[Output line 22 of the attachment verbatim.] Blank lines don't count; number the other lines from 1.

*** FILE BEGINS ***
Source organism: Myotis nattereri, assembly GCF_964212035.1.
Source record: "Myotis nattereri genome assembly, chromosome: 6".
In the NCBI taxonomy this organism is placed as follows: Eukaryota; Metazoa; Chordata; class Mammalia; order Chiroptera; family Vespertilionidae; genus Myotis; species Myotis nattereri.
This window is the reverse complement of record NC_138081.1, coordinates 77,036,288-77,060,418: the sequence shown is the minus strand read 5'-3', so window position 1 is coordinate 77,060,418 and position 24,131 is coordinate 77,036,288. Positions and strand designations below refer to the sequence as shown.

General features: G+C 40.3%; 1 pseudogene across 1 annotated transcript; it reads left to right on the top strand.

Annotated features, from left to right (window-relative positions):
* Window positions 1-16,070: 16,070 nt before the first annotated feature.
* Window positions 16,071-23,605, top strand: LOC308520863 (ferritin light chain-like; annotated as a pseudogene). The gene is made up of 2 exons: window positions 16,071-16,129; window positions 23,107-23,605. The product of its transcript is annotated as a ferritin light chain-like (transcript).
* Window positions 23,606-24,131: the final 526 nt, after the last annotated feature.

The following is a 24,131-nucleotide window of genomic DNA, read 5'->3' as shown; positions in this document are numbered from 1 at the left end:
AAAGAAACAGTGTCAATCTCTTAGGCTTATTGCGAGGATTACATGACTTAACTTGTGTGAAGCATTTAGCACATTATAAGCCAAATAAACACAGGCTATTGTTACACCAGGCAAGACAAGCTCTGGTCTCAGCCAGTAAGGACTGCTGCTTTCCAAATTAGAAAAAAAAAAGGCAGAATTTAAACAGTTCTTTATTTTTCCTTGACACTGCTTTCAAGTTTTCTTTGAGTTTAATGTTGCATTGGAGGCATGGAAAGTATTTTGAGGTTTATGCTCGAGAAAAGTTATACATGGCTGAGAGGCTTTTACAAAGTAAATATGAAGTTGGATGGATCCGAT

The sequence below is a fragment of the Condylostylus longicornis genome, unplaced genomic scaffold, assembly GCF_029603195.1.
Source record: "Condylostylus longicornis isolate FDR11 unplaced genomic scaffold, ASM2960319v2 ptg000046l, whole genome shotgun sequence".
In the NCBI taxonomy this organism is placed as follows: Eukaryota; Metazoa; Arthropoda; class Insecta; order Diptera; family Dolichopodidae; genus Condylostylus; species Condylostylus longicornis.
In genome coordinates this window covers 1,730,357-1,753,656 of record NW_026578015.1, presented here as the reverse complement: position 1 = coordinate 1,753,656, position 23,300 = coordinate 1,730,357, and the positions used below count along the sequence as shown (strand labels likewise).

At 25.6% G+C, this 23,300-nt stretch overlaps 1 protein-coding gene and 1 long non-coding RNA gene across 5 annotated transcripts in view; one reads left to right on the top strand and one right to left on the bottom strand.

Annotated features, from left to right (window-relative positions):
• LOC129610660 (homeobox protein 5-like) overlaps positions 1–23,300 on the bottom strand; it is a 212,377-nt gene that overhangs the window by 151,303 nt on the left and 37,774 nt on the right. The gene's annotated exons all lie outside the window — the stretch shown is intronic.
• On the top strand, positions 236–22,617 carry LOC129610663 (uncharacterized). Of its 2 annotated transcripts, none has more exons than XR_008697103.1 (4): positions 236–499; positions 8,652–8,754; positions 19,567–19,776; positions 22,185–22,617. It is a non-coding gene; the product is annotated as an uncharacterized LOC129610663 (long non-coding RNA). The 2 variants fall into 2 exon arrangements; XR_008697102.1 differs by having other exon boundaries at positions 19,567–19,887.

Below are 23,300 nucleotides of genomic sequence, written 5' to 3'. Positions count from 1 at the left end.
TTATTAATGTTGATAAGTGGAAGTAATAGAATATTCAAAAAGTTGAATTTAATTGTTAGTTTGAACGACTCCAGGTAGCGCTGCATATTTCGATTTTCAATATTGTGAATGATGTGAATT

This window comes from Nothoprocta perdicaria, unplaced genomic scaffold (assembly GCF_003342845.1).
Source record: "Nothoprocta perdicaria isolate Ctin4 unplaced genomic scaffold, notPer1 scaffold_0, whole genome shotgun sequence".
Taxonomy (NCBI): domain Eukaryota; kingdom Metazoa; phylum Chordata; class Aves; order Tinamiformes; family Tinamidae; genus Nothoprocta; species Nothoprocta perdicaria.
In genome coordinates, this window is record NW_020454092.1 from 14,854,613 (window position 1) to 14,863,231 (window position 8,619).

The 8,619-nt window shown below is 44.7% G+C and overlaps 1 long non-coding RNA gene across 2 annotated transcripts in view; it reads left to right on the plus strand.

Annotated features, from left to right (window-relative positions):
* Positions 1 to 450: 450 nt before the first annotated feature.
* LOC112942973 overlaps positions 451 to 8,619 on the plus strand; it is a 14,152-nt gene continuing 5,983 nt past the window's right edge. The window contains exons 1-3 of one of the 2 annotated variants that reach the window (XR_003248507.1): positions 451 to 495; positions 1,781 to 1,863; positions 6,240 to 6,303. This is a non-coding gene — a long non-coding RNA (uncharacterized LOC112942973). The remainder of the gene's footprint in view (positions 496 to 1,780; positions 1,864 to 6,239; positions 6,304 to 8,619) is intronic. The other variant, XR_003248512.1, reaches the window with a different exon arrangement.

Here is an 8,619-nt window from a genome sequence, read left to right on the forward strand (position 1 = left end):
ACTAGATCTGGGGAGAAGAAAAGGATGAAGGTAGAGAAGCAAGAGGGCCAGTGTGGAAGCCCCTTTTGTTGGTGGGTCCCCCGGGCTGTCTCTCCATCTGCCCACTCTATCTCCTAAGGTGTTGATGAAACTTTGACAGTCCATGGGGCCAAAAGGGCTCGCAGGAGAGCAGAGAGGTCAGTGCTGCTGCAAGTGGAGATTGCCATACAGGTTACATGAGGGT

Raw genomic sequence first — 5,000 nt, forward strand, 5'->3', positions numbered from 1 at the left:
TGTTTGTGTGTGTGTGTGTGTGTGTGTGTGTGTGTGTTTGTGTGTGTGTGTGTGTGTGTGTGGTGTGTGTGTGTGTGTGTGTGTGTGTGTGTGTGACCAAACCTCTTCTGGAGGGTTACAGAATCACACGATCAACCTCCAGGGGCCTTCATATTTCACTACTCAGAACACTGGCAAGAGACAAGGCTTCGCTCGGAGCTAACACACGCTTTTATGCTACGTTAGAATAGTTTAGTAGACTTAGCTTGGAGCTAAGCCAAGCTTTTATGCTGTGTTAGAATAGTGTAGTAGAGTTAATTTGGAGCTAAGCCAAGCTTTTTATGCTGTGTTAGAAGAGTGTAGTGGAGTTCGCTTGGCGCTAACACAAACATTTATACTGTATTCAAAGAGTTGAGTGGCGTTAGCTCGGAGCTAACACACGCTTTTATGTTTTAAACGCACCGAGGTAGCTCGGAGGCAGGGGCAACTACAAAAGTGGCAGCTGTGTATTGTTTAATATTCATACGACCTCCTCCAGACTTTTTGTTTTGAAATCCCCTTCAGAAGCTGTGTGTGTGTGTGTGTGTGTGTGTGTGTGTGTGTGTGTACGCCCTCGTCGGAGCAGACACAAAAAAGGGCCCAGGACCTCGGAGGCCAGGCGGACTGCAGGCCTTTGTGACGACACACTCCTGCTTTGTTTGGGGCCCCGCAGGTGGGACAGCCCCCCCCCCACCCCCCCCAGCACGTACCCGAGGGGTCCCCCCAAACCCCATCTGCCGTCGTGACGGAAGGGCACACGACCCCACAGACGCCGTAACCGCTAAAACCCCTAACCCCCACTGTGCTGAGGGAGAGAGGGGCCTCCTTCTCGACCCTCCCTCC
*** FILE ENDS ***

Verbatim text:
This window comes from Nothoprocta perdicaria, unplaced genomic scaffold (assembly GCF_003342845.1).